When messages come in different languages, from vastly different experiences, and in different times — and they still mean the same thing — I tend to see them as having a high possibility of being truth.
I recently met a friend who shared a Korean proverb with me, that roughly translates to “If you want a well, only dig in one place.”
I’ve never dug a water well, though I understand the imagery and meaning of this proverb. When digging a well, you need to dig deep enough to discover water, and rather than dig numerous shallow wells, the chance of discovering water is better when you dig a deep one.
Water from a deep well can then spread far and wide. Replenishing. Hydrating. Giving life.
In a separate moment, perhaps a day before, a wise loved one shared with me:
“Niaz, remember to think about depth and breadth. Depth brings breadth.” He then went on to share that having depth in one area is different from being “12 feet wide [in knowledge] and only 2 inches deep”. What I took from this conversation is that by digging deep — in our knowing of self and circumstance, in our experience, in being aware of our feelings, in drilling into a field to acquire knowledge, and yes, in being deeply present in the moment, etc… — we can also stretch far and wide in our breadth, using what we know to extrapolate, to contribute, to understand, and to apply ourselves effectively to most everything and anything.
Depth Leading to Breadth in Business
I’ve had a number of experiences in business. A lesson that doesn’t change, regardless of the field or the scale of opportunity, is the importance of how prospective business partners converge and negotiate for mutual benefit. To me, this is critical for determining whether a foundation is worth building upon or if if it is worth foregoing. To illustrate this, I met a business group that was seeking a partnership related to the entertainment industry and film production. Right from the start, there was a challenging and even unpleasant nature to discussions. The deal nearly severed at a number of time-points, as there seemed to be an “I win, you lose” ethos in effect and zero-sum game at play. While the contract was eventually signed, the opportunity ended up dissipating quickly. It was birthed through fear, stress and mistrust.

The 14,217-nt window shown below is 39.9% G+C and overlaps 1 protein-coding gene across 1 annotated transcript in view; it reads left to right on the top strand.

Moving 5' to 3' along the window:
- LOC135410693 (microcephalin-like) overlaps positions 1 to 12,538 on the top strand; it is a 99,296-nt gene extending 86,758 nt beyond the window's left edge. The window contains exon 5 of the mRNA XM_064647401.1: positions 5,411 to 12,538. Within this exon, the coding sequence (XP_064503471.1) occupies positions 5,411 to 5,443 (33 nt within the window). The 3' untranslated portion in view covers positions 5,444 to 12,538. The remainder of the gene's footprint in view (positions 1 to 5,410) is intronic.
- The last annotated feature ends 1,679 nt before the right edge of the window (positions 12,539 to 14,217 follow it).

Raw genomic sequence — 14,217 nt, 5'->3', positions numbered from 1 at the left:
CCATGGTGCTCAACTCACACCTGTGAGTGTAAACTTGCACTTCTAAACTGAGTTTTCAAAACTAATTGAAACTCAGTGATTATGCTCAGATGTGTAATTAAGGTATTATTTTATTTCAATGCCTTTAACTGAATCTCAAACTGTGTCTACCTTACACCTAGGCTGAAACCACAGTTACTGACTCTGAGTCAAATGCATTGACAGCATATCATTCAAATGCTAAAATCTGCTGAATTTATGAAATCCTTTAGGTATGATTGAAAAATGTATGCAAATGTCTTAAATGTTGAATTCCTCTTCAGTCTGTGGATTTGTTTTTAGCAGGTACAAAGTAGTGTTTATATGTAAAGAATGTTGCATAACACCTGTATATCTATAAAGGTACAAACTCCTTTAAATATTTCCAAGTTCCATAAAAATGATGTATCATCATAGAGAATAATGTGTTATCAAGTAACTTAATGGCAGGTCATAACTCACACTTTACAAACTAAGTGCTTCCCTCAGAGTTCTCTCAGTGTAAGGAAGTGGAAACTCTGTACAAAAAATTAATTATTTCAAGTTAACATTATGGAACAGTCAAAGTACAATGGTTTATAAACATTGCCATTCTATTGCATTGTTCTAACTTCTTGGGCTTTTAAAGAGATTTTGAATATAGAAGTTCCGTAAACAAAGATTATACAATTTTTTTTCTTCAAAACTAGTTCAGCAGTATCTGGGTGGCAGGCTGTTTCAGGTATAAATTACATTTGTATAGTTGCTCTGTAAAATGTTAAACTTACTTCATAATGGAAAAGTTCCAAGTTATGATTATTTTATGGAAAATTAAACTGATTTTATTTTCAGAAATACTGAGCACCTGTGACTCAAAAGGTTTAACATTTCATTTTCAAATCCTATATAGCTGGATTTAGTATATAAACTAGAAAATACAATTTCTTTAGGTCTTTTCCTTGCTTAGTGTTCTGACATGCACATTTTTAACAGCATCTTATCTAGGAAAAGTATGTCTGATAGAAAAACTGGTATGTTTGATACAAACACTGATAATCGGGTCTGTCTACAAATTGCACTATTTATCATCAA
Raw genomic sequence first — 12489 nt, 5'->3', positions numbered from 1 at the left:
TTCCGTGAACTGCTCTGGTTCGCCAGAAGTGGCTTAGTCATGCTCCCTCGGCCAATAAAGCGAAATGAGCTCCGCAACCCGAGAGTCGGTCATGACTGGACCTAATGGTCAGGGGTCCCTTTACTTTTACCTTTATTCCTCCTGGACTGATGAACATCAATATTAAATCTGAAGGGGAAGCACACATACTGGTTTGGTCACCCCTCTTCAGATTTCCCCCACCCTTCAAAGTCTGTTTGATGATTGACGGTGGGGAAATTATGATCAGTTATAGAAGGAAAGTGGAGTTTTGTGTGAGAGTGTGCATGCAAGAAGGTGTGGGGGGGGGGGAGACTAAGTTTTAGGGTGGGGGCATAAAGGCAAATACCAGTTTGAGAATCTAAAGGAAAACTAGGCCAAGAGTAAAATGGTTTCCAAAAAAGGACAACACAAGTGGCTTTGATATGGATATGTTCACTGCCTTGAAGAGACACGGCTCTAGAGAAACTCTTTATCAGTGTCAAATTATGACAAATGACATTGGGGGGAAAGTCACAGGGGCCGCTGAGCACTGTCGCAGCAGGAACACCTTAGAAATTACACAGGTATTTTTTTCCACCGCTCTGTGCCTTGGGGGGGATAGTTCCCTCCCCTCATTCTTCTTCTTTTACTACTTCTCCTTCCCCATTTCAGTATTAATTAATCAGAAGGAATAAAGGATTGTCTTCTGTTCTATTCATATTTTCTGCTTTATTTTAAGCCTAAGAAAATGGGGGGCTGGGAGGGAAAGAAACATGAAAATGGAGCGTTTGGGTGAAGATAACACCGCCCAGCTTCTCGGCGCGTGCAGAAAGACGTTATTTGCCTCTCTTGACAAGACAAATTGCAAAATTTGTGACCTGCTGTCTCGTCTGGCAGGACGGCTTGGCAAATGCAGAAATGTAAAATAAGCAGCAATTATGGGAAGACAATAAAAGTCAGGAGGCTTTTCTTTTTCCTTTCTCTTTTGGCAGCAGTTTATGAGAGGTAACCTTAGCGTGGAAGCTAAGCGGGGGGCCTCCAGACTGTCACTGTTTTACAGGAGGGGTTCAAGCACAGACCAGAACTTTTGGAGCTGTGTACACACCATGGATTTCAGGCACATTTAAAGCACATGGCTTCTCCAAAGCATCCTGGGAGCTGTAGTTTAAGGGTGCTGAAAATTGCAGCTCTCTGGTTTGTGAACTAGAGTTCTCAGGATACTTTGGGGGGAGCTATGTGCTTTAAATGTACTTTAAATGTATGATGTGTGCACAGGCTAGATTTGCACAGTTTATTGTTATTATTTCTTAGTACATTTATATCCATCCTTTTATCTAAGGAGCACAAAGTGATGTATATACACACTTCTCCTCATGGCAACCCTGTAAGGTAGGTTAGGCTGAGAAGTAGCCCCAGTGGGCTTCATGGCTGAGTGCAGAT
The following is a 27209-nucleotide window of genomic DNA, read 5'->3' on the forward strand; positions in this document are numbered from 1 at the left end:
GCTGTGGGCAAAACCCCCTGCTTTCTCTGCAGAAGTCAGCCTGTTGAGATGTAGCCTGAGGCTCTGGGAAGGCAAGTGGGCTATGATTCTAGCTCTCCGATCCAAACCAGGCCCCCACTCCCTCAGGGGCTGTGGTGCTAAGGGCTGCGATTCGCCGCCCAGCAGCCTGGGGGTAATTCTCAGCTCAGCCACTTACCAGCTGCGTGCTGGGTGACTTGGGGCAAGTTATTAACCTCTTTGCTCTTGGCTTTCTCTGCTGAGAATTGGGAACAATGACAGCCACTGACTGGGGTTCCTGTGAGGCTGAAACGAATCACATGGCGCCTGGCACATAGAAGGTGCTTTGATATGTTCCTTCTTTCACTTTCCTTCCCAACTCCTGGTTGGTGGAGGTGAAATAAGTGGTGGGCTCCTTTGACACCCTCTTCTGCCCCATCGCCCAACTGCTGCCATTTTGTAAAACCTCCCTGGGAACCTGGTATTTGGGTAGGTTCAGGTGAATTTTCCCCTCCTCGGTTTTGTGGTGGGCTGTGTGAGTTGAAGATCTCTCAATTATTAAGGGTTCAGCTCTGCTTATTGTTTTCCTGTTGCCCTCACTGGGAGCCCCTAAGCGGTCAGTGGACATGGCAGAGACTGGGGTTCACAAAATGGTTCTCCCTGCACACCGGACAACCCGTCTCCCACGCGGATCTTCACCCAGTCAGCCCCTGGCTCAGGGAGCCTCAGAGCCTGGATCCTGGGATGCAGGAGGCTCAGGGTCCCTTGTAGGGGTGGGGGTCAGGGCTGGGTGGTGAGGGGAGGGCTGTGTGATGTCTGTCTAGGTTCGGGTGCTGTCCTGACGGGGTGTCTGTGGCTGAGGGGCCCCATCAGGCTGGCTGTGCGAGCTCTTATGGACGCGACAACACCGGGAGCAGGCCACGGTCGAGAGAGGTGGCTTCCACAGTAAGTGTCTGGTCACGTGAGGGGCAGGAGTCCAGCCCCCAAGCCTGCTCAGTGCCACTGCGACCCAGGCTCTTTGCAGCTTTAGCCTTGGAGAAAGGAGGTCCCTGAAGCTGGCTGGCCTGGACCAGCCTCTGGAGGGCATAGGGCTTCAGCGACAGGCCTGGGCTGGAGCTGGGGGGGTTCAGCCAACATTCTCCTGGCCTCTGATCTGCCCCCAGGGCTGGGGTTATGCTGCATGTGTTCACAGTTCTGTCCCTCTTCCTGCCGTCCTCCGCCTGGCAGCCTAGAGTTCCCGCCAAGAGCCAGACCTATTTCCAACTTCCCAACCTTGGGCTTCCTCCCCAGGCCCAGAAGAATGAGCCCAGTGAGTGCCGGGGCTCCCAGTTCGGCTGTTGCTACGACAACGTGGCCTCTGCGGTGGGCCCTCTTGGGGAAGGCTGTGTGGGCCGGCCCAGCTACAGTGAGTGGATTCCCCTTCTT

The essence of how relationships are formed is key. In a different field of business and just this past week, I received a 37-page commercial real estate lease by email. I felt that the sheer length of the lease was a warning sign. In addition, when seemingly reasonable requests for edits were not acknowledged and there was an unwillingness to meet “somewhere in the middle”, I without hesitation passed on the opportunity. It doesn’t matter whether we are talking about renting 500 square feet of space or 100,000 square feet. The essence by which one approaches a new relationship defines its arc and its possibility. Thus, the depth and attention to one experience (related to entertainment and film production) informed another one (that related to the real estate lease).
As a son, grandson, friend, student, teacher, CEO, technologist and investor — when we understand and pay attention to the experience at hand, with depth, this gives us a breadth that can inform all that we do, whether we are consciously aware of it or not. Time, attention and reflection bring depth.
This matters in business, courtship, family and friendship, community-building, nation-building, leadership, and the gamut of human relationships.
Two Writers Who Have Taught Me About Depth, Breadth and Truth
I’d like to call on two individuals who, through their writing, have shared with me messages of depth, truth and a life force for living. The first is author James Baldwin, who has not only taught me about courage and truth, but also showed me, through action and word, that when we understand ourselves deeply, we can truly understand our world. I recently re-read his essay “A Letter from a Region in my Mind”, which was published by the New Yorker in 1968. He writes: